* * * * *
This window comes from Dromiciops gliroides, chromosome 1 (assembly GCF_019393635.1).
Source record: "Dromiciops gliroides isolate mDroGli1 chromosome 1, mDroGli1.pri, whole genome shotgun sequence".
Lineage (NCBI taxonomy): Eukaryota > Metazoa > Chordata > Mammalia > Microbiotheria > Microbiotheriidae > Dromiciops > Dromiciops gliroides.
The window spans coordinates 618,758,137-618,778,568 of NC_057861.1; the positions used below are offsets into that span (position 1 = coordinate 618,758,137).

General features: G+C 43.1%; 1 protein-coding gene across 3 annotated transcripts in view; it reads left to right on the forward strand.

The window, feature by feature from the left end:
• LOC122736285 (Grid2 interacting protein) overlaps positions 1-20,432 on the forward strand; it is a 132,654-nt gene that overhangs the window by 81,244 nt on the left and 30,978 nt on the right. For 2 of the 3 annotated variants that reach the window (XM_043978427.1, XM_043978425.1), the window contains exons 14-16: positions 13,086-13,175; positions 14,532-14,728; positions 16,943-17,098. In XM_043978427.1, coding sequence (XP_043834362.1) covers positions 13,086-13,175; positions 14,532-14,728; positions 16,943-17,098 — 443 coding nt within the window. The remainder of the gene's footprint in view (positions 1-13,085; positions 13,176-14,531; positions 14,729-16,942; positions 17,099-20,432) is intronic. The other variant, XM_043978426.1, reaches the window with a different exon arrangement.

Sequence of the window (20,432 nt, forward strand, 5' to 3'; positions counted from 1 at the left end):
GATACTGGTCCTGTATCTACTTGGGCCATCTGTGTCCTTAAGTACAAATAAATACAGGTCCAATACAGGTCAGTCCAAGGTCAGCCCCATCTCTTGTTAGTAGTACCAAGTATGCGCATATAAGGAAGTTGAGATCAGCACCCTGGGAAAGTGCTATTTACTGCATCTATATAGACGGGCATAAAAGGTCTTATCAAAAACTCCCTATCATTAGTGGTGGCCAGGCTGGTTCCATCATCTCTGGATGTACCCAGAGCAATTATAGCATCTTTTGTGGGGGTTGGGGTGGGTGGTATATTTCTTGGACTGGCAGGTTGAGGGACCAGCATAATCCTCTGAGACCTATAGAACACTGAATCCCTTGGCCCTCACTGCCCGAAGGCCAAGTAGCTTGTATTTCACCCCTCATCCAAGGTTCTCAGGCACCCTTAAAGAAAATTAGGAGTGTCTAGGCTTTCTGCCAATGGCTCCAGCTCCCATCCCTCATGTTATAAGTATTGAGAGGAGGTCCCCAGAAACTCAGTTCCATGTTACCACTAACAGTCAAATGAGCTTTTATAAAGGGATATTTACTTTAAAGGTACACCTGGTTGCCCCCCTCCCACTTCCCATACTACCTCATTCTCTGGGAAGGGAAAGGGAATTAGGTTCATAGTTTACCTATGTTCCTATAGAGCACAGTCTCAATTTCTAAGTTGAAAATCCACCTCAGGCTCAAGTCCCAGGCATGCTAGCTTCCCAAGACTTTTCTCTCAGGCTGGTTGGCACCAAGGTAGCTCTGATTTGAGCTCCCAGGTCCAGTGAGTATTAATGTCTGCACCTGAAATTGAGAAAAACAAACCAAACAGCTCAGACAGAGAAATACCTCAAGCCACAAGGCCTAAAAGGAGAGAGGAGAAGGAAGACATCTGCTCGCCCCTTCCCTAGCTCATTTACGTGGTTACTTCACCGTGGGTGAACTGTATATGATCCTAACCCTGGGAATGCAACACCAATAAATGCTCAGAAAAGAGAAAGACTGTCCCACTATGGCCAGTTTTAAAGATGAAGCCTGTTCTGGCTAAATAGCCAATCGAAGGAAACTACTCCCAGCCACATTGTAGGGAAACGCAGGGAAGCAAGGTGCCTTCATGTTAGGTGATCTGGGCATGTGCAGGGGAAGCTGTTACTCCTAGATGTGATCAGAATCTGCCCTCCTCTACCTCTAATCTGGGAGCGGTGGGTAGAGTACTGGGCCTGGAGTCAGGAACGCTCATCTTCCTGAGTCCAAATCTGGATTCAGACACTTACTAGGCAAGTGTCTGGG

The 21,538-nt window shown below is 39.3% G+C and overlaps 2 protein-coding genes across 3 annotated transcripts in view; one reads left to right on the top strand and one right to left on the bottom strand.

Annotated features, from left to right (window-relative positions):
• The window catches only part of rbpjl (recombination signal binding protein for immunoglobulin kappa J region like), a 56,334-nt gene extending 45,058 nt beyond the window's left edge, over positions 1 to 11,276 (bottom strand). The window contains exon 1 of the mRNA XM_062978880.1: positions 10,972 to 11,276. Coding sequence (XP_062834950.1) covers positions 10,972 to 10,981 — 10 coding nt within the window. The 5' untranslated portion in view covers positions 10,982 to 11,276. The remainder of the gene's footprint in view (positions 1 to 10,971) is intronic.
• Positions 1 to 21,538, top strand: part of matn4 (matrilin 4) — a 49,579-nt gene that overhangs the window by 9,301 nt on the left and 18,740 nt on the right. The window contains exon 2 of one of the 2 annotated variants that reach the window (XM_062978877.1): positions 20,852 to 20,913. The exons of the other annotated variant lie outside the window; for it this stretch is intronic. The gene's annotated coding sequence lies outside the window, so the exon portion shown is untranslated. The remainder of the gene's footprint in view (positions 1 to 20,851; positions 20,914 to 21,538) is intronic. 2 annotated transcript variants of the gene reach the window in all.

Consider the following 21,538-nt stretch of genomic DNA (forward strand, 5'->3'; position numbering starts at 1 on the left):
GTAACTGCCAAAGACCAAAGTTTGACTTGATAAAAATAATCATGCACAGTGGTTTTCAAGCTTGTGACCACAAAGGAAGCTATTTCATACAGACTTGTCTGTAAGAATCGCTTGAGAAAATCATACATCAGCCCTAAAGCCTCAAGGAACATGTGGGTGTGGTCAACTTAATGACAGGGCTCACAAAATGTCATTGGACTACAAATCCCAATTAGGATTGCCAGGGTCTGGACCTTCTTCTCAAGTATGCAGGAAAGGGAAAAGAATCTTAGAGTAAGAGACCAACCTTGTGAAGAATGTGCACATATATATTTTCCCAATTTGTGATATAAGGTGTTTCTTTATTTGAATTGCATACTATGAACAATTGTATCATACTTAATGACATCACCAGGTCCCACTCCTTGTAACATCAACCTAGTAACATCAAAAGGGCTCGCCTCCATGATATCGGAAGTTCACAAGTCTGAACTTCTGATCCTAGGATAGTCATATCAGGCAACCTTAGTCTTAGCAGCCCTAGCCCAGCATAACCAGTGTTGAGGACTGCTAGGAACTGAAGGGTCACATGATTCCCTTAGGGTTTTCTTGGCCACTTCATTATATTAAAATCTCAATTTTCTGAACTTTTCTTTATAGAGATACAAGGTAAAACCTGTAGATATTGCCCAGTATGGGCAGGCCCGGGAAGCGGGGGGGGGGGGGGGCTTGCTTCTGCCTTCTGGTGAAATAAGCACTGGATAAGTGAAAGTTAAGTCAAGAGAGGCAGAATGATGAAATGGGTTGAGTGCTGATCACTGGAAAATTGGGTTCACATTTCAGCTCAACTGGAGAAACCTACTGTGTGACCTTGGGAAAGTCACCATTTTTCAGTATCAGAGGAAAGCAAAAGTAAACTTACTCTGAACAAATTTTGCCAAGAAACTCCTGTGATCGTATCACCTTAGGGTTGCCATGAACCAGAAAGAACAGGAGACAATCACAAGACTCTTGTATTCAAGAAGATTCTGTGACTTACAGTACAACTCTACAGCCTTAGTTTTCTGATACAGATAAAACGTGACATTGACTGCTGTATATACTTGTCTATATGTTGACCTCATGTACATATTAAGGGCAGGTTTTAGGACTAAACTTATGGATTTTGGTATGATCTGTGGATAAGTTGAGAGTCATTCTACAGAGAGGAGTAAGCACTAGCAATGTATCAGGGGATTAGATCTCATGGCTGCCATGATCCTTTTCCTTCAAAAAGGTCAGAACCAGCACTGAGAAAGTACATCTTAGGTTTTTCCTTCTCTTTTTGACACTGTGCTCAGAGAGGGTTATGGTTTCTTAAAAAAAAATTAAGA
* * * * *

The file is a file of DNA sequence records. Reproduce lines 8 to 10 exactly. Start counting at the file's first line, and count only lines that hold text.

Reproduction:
Sequence of the window (20,432 nt, forward strand, 5' to 3'; positions counted from 1 at the left end):
GATACTGGTCCTGTATCTACTTGGGCCATCTGTGTCCTTAAGTACAAATAAATACAGGTCCAATACAGGTCAGTCCAAGGTCAGCCCCATCTCTTGTTAGTAGTACCAAGTATGCGCATATAAGGAAGTTGAGATCAGCACCCTGGGAAAGTGCTATTTACTGCATCTATATAGACGGGCATAAAAGGTCTTATCAAAAACTCCCTATCATTAGTGGTGGCCAGGCTGGTTCCATCATCTCTGGATGTACCCAGAGCAATTATAGCATCTTTTGTGGGGGTTGGGGTGGGTGGTATATTTCTTGGACTGGCAGGTTGAGGGACCAGCATAATCCTCTGAGACCTATAGAACACTGAATCCCTTGGCCCTCACTGCCCGAAGGCCAAGTAGCTTGTATTTCACCCCTCATCCAAGGTTCTCAGGCACCCTTAAAGAAAATTAGGAGTGTCTAGGCTTTCTGCCAATGGCTCCAGCTCCCATCCCTCATGTTATAAGTATTGAGAGGAGGTCCCCAGAAACTCAGTTCCATGTTACCACTAACAGTCAAATGAGCTTTTATAAAGGGATATTTACTTTAAAGGTACACCTGGTTGCCCCCCTCCCACTTCCCATACTACCTCATTCTCTGGGAAGGGAAAGGGAATTAGGTTCATAGTTTACCTATGTTCCTATAGAGCACAGTCTCAATTTCTAAGTTGAAAATCCACCTCAGGCTCAAGTCCCAGGCATGCTAGCTTCCCAAGACTTTTCTCTCAGGCTGGTTGGCACCAAGGTAGCTCTGATTTGAGCTCCCAGGTCCAGTGAGTATTAATGTCTGCACCTGAAATTGAGAAAAACAAACCAAACAGCTCAGACAGAGAAATACCTCAAGCCACAAGGCCTAAAAGGAGAGAGGAGAAGGAAGACATCTGCTCGCCCCTTCCCTAGCTCATTTACGTGGTTACTTCACCGTGGGTGAACTGTATATGATCCTAACCCTGGGAATGCAACACCAATAAATGCTCAGAAAAGAGAAAGACTGTCCCACTATGGCCAGTTTTAAAGATGAAGCCTGTTCTGGCTAAATAGCCAATCGAAGGAAACTACTCCCAGCCACATTGTAGGGAAACGCAGGGAAGCAAGGTGCCTTCATGTTAGGTGATCTGGGCATGTGCAGGGGAAGCTGTTACTCCTAGATGTGATCAGAATCTGCCCTCCTCTACCTCTAATCTGGGAGCGGTGGGTAGAGTACTGGGCCTGGAGTCAGGAACGCTCATCTTCCTGAGTCCAAATCTGGATTCAGACACTTACTAGGCAAGTGTCTGGG

The 21,538-nt window shown below is 39.3% G+C and overlaps 2 protein-coding genes across 3 annotated transcripts in view; one reads left to right on the top strand and one right to left on the bottom strand.